The everlasting debate

Want to start an argument? Try asking if now is the right time for indexing. This seemingly innocent question is likely to generate a strong response, with active managers proclaiming volatile markets are a stock picker’s paradise and indexers arguing few active managers have outperformed their benchmarks.

It’s a question that has generated millions of words, but the short answer is there is no definitive answer.

According to Lonsec’s research manager – investments, Michael Elsworth, his firm believes both active and passive strategies have a role in volatile markets. “It needs a more nuanced decision than just active versus passive and which asset class to choose.”

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He points out sector-specific issues also come into play at various times. “An example now is in the small cap equity space. Due to the inefficiencies in that market it appears that it is worth paying for active managers.” 

The latest S&P Indices Versus Active Funds Scorecard (SPIVA) Australia for the year-end 2011, endorses the view that the investment decision is far more complex than merely whether to choose active versus passive in a volatile market.

The SPIVA scorecard found the majority of funds across all categories failed to beat their respective indices over all time periods in the report (see Table 1). 

This underperformance has particularly been the case in the continuing ‘risk on/risk off’ environment currently being experienced in investment markets. Underlying stock values have not been a significant factor when risk averse investors are selling off the entire market, which makes life very difficult for active managers.

When it comes to Australian equities, the SPIVA scorecard found the S&P/ASX 200 Accumulation Index had outperformed over 60 per cent of active Australian Equity General funds over one year. However, active Australian Equity Small Cap funds have significantly outperformed the benchmark.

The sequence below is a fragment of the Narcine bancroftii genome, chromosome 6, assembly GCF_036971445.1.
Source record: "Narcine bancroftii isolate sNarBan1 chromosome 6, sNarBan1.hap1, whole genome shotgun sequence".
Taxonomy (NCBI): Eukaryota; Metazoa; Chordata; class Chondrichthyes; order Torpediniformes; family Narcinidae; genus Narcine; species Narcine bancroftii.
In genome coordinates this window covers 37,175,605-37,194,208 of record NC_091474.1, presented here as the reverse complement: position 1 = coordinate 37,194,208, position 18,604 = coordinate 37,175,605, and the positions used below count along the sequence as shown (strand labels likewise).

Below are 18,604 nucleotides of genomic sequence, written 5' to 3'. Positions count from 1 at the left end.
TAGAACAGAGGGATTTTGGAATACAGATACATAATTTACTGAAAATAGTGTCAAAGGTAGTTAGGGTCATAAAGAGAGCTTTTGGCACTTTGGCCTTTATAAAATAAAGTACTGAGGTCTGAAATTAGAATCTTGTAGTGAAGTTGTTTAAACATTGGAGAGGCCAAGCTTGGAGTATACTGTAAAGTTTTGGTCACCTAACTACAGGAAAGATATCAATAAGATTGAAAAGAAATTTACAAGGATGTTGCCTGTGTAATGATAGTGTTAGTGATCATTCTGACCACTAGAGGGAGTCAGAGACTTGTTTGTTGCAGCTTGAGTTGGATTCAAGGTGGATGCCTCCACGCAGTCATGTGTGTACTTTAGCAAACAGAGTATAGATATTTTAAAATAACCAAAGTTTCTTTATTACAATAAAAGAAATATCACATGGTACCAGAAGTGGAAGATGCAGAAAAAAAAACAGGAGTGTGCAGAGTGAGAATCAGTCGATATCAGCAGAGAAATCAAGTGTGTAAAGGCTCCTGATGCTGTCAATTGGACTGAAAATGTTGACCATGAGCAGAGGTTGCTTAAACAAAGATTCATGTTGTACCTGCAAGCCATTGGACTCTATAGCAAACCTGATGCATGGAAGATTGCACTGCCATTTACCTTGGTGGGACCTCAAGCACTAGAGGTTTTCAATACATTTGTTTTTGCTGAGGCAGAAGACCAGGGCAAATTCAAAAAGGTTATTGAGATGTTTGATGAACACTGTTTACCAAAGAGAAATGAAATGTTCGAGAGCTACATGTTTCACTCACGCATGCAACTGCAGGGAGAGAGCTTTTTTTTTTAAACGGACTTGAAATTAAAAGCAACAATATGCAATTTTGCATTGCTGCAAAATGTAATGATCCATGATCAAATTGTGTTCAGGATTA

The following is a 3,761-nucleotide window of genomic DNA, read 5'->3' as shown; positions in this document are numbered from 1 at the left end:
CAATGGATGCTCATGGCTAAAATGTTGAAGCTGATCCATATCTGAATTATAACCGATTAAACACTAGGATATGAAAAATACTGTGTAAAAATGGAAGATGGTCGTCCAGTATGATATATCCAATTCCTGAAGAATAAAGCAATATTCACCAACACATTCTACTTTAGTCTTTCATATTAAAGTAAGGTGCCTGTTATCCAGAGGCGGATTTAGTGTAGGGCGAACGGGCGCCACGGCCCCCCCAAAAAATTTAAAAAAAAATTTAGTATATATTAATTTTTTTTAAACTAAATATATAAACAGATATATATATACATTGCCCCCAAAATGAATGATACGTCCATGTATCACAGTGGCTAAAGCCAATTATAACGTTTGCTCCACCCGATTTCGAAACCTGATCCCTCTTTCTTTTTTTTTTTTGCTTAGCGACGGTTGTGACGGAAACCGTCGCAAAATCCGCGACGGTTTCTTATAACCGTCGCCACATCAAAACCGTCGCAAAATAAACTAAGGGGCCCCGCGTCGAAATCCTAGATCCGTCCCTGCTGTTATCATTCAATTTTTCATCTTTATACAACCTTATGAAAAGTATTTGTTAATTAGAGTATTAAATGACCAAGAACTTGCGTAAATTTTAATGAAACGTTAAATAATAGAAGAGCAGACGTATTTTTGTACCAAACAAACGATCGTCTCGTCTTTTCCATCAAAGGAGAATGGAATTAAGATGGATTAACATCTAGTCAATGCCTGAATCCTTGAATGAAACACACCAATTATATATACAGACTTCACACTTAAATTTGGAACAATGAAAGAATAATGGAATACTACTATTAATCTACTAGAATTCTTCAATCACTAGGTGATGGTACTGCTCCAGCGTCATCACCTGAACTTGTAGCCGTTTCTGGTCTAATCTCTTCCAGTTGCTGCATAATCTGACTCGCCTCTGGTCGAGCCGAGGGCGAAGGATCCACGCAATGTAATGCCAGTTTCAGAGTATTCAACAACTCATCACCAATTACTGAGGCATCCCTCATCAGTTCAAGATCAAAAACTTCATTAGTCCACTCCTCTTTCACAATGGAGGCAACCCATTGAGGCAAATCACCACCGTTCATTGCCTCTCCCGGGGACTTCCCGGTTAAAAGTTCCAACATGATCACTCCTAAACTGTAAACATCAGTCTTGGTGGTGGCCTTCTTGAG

According to Elsworth, the findings are unsurprising. “We see there are benefits in active management from time to time in different sectors,” he says. 

“For a number of years it was difficult to add value in Australian fixed income, but now there is more scope to add value, so it appears there is some benefit to active management. Market dislocations in fixed income have led to greater scope to add value,” Elsworth says.

Having it both ways?

According to indexers, it is hard for most active managers to argue they are suited to volatile market conditions. 

Vanguard Investments Australia head of corporate affairs and market development, Robin Bowerman, is dismissive of this argument, claiming active managers are trying to have it both ways. “Pre-GFC [global financial crisis] when the market was high, active managers said it was not a time for indexing and they are now saying the same thing,” he notes.

“Through market run-ups and drops, the average active manager underperforms the market.”

Bowerman argues the key is not selecting active or passive investing, but focussing on portfolio selection. 

“Core plus satellites allows you to lock in the market return, and if you are confident an active manager can outperform, then you can lock in the return by using an active manager as a satellite,” he says.

“It is about getting the balance right between the core and getting the market return at a low price, which over time will be beneficial for the client.”

Despite the current enthusiasm for indexed investments, many experts believe this is a reaction to the GFC and ongoing market volatility, rather than a permanent shift in the market. 

“This is still cyclical, and past experience has shown that after a big sell-off there is a move into index funds,” Elsworth says.

“Some of it may be structural, but it is hard to tell yet – it will take more time.”


Indexing for ease